Post-Mortem of M.SaaS As An Oracle CRMOD Reseller

It is disheartening for me to type this out but I feel the insights into why my venture with Oracle did not work out would aid all future entrepreneurs and angel investors in planning and starting a similar business. The following post will detail how M.SaaS came to inception; how it flourished for a while, what missteps we took and ultimately why we decided to sell another software solution instead. I’d like to thank everyone who was there to support us during the hard times including our customers and most importantly our investors and our family members. This post is as much as an insight to what happened as it is a tribute to the good people I worked with as well.

A brief background on the business itself

M.SaaS was started with my passion for cloud computing solutions and the strong believe that as a team we could deliver much more than what was available in the Singapore market. Because I was involved and skilled in the CRM arena with Oracle CRM On Demand skill-sets, it was a no brainer that our organization would be a 100% Oracle CRM On Demand focused partner providing implementation services.

With SaaS and cloud solutions providing tremendous value to businesses at a price point significantly lower and without the long drawn implementation timelines that were a norm, I felt that we had a really good solution for the market.

At this point there were visions of achieving the equivalent of a top Salesforce partner (hey, if Salesforce partners were doing well, then why not Oracle right?). Do remember this was back in year 2009 when Oracle CRMOD and Salesforce was on par in its basic CRM solution offering.

We had it all planned out, with a pioneer team of 5 person with complimentary skill sets (there were highly knowledgeable team members in sales, marketing, consulting and programming). Funding was in place to last us a year or two and proper business plans with cost and revenue projections were prepared extensively.

Fast sprint, but slow marathon

Within 3 months of starting the business we landed our first deal which we worked directly with Oracle.  The team was ecstatic and it was the best Christmas gift that I could have for the year 2009. I figured that since I was able to close a deal personally by myself within 3 months, think about what revenues we would bring in if my other 2 team members in charge of sales had the same success that I did.

Alas, that assumption was totally wrong! It took us another 7 – 8 months before our next deal came in and this time it was a drip in the bucket compared to the first one. I understand enterprise sales cycles take a long time but 7-8 months with no sales was really unexpected. During the 10 – 11 months, I had to fire 2 close friends and initiate a pay cut across the remaining team members to make sure our costs were kept in check. The feeling was bitter. I felt like I let these people down and one does not even keep in contact with me anymore from the day he left the company.

Change of Marketing Tactics

During the absence of sales, we tried every traditional marketing strategy known. We made cold-calls to nearly 1000 companies during the period, performed email to more than 14,000 contacts, took part in a CRM conference\expo (which I will never ever recommend to any startup even if you can afford it), attended joint Oracle marketing events and networked in any event that me and the other sales member could find. None and I mean none of them turned in a single viable lead or opportunity. At this point I really couldn’t believe that we blew nearly USD9000 on the CRM conference \ expo! No one to blame, we all took a calculated decision to try reaching out to the market rather than not even showing a blip on the customer’s radar.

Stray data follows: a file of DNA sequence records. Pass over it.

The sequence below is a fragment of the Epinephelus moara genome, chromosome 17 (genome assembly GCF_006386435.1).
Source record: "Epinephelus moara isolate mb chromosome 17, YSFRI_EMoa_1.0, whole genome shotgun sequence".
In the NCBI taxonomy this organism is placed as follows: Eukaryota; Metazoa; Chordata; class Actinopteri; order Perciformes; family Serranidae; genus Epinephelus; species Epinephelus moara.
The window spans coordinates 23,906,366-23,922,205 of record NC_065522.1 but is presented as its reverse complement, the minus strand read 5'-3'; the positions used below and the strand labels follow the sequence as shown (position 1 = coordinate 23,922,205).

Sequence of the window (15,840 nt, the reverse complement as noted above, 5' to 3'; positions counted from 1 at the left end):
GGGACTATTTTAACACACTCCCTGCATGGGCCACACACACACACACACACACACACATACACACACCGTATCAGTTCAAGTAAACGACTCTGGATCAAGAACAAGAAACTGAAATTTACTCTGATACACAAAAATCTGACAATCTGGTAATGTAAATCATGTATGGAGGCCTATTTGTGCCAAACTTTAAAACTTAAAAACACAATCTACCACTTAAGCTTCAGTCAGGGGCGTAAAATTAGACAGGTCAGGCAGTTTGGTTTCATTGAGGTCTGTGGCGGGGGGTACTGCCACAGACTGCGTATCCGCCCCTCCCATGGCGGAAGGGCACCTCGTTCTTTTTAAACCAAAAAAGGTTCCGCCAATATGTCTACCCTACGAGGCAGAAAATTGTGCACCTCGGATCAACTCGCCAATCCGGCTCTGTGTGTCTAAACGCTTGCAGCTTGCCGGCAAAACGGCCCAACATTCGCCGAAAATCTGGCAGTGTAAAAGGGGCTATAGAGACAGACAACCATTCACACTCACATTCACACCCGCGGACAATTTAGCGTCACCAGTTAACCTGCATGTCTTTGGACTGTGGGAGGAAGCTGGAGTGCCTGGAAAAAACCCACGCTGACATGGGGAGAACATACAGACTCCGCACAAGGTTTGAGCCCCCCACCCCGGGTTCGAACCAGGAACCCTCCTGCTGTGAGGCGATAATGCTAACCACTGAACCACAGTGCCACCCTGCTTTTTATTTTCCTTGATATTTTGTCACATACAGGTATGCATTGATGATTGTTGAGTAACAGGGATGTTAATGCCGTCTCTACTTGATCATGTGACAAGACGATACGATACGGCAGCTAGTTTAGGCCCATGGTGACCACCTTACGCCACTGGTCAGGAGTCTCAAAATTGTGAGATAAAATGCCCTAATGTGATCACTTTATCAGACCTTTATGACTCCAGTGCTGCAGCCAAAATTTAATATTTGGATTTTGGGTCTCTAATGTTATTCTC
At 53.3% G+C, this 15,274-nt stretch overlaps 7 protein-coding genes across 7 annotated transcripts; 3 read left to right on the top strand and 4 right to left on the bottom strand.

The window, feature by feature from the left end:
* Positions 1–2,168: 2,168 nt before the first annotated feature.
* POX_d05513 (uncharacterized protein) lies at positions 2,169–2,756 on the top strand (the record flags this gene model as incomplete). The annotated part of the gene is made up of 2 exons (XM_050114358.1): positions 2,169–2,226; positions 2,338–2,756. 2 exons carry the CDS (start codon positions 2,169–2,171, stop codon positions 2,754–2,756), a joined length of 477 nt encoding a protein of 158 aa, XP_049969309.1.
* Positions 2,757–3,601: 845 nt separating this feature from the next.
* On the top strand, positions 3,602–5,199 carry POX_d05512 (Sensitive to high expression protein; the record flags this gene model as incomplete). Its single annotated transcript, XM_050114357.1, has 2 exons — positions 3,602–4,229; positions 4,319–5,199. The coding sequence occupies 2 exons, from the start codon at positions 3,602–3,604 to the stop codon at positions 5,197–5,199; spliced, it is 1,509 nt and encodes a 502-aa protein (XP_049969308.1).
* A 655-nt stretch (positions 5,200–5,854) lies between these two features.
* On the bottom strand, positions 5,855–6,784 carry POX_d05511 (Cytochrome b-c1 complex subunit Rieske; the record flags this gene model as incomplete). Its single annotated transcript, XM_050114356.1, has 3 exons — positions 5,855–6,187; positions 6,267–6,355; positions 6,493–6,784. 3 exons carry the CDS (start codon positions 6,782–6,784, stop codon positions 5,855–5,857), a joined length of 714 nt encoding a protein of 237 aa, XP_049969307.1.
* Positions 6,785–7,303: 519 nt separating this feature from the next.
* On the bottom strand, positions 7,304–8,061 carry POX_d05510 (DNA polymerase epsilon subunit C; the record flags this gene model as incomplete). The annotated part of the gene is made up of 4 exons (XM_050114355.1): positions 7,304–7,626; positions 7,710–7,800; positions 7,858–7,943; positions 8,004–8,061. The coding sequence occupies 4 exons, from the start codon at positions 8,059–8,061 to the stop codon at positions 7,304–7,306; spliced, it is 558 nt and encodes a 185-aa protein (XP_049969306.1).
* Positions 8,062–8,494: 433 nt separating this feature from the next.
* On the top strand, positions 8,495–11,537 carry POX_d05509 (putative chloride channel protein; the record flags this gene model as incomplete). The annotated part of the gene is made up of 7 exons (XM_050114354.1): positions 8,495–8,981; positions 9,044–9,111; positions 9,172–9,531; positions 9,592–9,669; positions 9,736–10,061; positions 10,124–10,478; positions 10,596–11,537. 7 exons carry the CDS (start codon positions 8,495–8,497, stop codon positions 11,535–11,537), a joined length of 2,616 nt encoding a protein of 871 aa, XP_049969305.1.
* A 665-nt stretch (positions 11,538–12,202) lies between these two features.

The turning point to the ‘dry season’ of sales came when I finally decided to switch our marketing strategies. Instead of taking part in events, performing cold-calls with Oracle and doing email blasts, we would focus solely on search engine marketing, setting up a blog with information relevant to our potential customers and engaging a lead generation service company (basically shortcut to good content because all they did was have excellent CRM documents for people to download in exchange for contact registration details in which they pass to us at the end of the day).

The strategy worked well and within 2-3 months of our new marketing strategy, we were generating 10-20 leads in a month with a 10-20% opportunity conversion rate. Do note that though it sounds like a low conversion rate, each opportunity presented us with a deal size of around USD25K-35K which was more than enough for our company size if you could close at least 1 sale a month.

Good Steady Stream But No Flood of Sales

For the 2nd year, business was slightly better because we were closing a sale every 1 -2 months and the pipeline was filled with leads and opportunities. But with the sales projection we figured that even if we could close 12 deals in a year (1 every month which was quite a far –fetched idea with our team size, 6-8 deals would be more realistic), we would just break even for the year itself and still had the first year’s debt. Because we had a very understanding investor the 1st year was treated as an investment but I felt that a good business must be able to recoup the initial investment as well as cover its current operating expense.

You probably would be asking at this point, why couldn’t we take on more projects or hire more people to generate more sales? Good question, but at that point, increasing any sales person or consultants would result in higher costs and further destroy any hope of breaking even for the year 2011. Besides, we were fine with handling the workload, and we could not justify any headcount increase where there were no sales happening! I’ll explain why there were no sales despite my earlier comment on a fairly healthy pipeline.

See, the thing was that we had lost a couple of major key MNC accounts in early 2011 and had we been able to close it, I think that we would have still been going strong today. But I was glad that we lost these accounts because it made me realize one very important aspect in the business partnership with Oracle. The fact that partnering with Oracle allowed us no control in the company’s future or destiny!

Bleak Prediction